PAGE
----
• Clip Link : This button is used specifically with Sony DVCAM cameras. It allows you take advantage of the extra features this format offers. You can find complete details on this in your DVCAM camera manual.

Miscellaneous controls

Probably best described as sundry, this area comprises seven buttons that are used primarily to place markers on a clip prior to capture or to send the camera to a mark-in/ out point you have created. You'll find full details of this later in this chapter.


  • It is important to check that you have enough room before you begin digitizing. Try to avoid filling your hard drive beyond 90 percent of its total capacity as this may cause performance problems.

Which Format Should You UseAVI or DIF?

Liquid Edition offers two formats with which to capture Mini DV and analog clips:

  • AVI: The proprietary Windows format

  • DIF: A proprietary format from Pinnacle

The DIF format was originally introduced by FAST, who later became part of Pinnacle. The format was used to help slower systems overcome problems when using the slightly less efficient AVI file format. In these days of fast processing power and cheap memory, DIF's place in NLE is limited.

It's also not a widely recognized format or a well-supported one, and for this reason alone, most users choose AVI. Doing so enables them to send their clips to other applicationsAdobe's After Effects or Pinnacle's Commotion, for example.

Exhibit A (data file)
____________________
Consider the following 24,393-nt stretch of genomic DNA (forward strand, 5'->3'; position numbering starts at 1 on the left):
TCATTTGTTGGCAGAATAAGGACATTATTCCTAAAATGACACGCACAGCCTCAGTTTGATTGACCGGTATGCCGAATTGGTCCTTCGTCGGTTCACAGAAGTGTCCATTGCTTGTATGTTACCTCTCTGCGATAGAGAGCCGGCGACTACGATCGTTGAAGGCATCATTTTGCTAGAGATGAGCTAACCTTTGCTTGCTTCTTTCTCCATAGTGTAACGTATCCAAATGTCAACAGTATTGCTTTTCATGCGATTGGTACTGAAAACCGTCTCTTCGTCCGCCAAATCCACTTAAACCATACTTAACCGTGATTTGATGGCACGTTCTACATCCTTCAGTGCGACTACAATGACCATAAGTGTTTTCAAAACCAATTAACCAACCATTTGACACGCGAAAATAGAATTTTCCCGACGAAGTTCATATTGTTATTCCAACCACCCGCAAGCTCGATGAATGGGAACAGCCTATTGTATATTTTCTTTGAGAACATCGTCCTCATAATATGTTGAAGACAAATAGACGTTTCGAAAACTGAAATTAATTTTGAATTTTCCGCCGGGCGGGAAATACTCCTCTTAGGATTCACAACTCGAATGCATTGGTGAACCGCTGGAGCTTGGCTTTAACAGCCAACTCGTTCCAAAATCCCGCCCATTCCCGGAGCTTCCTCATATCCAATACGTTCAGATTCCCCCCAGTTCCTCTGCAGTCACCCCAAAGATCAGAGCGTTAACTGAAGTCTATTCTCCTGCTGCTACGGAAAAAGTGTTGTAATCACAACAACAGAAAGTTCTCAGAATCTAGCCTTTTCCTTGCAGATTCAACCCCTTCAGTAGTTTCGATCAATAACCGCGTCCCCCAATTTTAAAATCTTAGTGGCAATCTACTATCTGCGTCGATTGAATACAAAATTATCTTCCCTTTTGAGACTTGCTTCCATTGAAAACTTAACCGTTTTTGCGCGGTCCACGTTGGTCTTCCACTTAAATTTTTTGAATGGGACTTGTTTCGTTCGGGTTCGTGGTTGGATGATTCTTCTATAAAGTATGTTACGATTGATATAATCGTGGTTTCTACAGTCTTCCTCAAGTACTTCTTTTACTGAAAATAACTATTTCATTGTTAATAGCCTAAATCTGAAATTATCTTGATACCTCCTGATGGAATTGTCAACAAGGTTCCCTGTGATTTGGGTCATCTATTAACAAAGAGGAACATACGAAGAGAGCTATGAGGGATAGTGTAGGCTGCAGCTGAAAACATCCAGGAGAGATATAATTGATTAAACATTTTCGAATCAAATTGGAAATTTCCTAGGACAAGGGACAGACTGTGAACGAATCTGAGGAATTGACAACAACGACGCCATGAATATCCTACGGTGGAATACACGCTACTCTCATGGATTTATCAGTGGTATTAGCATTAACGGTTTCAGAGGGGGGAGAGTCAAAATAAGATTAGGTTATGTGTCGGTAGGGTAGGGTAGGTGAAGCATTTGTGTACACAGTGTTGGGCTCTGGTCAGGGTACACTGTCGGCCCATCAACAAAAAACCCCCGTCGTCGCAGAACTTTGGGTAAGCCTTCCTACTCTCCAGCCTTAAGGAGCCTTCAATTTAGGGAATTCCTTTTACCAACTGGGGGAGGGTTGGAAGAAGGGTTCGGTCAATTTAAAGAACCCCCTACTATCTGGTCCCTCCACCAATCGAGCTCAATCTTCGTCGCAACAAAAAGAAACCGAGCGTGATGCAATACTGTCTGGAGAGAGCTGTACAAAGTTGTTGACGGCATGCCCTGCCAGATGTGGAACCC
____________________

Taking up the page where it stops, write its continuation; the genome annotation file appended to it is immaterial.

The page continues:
FAT32 or NTFS?

Modern-day Windows systems use one of two types of file systems on their hard drives: FAT32 (File Allocation Table 32 bit), or NTFS (New Technologies File System).

Most Windows XP systems are shipped using NTFS because it is a more secure file format, but if you're adding a second hard drive just for capture, you will have a choice and you should always choose NTFS for this one simple reason.

  • FAT32 has a maximum file length of 4 gigabytes (GB), about 18 minutes of DV.


  • NTFS has a maximum file length of 12 Terabytes (TB), more than a thousand hours of DV.

At the moment, no 12-TB drives are being sold (not this year anyway), but the obvious restrictions of FAT32 are plain to see. Digitizing a standard 60-minute tape to FAT32 will mean each clip can only be 4 GB, or 18 minutes long.

Your wedding scene is just a bit longer than this? Sorry, hard luck. You will have to capture it in two pieces and hope for a seamless join.

NTFS, on the other hand, can capture the whole tape (however long) in one continuous AVI. The only limitation is the available space on your hard drive. Serious editors will not choose anything other than NTFS.

Pinnacle Liquid Edition 6 for Windows
Pinnacle Liquid Edition 6 for Windows
ISBN: 0321269160
EAN: 2147483647
Year: 2003
Pages: 245
Authors: Paul Ekert © 2008-2017.
If you may any questions please contact us: